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Public-Private Cooperation for Good Governance: View from a Transition Country


Presented by Mr. Boyko Todorov

Program Director, Center for the Study of Democracy

at the 2000 OECD Forum Partnerships in the New Economy , 26-28 June 2000

1. Establishing good governance mechanisms has been the key challenge of the institution building efforts of transition countries in Central and Eastern Europe for the past ten years. The difficulties stem from the enormous task of rapid transition from closed societies with total state control over the economy to open political democracies and market economies.

2. The experience of Coalition 2000 , a public-private partnership for combating corruption in Bulgaria, suggests that a combination of public-private cooperation in setting an anti-corruption agenda for society and a system for monitoring the level of corruption of public administration are prerequisites both for designing the long term assistance strategy and for evaluating its impact. The experience of the Coalition has also highlighted the key role to be played by civil society organizations in promoting efficient and transparent public services. NGOs emerge to promote a certain public interest or provide a certain public service, which cannot be provided efficiently or at all by markets or by the state. Thus civil society institutions are a mediator between the individual and the state. In this sense, NGOs bear a certain responsibility for the quality of governance provided by the public administration, as well as for the quality of their own public services.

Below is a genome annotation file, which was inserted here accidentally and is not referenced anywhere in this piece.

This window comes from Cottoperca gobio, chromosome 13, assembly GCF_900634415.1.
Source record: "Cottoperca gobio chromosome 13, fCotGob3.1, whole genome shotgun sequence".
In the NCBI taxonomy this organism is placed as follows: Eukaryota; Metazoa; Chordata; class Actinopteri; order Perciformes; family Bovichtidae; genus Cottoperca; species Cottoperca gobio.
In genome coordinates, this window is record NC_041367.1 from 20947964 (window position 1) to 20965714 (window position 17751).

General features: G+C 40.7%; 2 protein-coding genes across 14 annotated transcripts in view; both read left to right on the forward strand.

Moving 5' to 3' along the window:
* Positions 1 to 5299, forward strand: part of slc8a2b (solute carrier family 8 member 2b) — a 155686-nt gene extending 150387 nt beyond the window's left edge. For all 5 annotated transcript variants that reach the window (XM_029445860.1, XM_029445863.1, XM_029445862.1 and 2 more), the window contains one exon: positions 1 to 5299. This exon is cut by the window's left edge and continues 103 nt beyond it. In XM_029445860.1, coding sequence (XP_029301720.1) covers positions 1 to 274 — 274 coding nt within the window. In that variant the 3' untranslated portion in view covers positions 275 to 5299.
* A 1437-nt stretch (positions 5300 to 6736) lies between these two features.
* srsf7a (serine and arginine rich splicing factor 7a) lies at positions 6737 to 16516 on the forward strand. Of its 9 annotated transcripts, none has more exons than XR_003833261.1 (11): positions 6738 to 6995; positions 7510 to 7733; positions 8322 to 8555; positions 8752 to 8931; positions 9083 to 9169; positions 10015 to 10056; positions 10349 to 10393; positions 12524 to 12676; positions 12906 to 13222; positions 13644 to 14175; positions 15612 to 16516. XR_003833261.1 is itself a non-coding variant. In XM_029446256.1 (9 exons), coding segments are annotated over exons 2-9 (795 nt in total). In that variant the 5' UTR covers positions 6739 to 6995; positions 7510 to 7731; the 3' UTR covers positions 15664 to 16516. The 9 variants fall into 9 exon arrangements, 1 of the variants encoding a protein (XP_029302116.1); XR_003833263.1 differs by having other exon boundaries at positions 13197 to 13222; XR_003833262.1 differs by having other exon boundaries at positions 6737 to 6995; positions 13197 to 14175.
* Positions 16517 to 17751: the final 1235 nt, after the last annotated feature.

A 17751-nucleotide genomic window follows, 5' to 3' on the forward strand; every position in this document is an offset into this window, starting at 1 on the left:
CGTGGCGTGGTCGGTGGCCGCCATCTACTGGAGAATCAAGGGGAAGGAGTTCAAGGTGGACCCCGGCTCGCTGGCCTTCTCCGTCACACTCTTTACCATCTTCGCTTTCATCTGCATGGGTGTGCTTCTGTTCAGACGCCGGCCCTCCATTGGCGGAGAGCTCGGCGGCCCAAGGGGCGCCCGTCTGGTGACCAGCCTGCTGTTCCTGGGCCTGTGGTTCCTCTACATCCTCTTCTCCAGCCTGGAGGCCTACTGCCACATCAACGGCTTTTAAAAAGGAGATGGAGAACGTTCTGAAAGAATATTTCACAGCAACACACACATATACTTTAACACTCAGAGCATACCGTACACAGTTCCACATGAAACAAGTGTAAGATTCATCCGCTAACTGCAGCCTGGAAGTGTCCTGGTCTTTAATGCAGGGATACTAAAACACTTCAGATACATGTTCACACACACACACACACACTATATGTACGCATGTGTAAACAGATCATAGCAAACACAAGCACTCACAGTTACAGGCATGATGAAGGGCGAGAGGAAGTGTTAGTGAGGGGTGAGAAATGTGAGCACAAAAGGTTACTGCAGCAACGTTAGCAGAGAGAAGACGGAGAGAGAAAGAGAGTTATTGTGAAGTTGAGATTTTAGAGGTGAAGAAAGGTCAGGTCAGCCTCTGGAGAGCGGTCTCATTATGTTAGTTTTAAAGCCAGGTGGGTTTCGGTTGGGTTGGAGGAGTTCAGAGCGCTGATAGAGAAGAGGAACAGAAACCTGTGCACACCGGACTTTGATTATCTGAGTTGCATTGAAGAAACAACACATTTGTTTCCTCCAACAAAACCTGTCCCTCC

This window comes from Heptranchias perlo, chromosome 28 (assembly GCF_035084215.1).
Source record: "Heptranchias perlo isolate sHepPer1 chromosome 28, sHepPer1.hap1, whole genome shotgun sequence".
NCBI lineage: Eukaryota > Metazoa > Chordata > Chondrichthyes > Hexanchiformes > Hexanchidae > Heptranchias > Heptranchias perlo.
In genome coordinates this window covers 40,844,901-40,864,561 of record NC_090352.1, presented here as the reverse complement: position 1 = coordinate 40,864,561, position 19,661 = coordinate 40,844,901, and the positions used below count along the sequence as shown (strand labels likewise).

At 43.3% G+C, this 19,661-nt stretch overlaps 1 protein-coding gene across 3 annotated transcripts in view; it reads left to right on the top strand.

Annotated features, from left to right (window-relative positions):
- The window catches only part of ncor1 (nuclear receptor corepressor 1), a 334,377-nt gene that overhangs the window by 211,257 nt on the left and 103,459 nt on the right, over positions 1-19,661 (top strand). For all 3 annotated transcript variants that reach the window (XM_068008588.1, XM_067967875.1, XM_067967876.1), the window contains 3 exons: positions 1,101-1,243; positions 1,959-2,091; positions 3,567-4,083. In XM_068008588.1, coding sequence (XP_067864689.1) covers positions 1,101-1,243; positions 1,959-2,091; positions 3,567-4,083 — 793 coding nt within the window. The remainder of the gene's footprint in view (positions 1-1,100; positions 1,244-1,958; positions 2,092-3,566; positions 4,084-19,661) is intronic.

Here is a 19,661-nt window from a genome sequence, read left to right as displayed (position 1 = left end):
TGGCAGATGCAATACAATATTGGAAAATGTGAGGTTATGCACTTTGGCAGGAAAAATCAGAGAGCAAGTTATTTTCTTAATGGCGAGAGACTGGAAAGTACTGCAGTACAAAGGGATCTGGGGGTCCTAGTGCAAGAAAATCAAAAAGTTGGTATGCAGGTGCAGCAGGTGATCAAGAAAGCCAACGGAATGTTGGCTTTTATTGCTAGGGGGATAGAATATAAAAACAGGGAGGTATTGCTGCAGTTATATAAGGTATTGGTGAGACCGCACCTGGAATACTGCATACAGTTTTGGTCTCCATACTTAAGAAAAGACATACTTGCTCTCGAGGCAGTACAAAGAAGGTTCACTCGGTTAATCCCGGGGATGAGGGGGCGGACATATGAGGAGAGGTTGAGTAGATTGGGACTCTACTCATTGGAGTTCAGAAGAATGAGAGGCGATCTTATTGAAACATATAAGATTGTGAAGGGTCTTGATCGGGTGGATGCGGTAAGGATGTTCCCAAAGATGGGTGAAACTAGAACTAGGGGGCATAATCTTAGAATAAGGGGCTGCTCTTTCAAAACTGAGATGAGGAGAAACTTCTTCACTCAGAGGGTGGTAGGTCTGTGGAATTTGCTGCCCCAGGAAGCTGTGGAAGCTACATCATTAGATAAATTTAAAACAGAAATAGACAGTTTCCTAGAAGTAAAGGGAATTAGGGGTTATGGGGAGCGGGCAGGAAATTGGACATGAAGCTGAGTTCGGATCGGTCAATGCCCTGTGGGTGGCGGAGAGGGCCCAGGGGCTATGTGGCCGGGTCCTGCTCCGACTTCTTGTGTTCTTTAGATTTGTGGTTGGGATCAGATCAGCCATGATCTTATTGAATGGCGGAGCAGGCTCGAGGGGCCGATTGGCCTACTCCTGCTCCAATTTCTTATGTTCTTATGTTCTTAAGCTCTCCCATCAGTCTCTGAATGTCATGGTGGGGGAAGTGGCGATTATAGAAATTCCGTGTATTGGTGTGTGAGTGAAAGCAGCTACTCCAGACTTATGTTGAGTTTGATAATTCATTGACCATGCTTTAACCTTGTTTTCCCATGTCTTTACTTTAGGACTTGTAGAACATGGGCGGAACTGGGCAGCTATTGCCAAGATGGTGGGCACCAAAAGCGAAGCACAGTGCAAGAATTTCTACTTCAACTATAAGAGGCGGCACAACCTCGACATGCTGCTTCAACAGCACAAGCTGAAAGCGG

3. Furthermore, as corruption is the negation of the rule of law and an impediment to efficient law enforcement and effective functioning of public institutions, concerned NGOs need to find a common platform with the institutions of the state to work to prevent it. Reducing corruption requires not only the relevant institution-building measures but also creating the social preconditions for establishing the rule of law.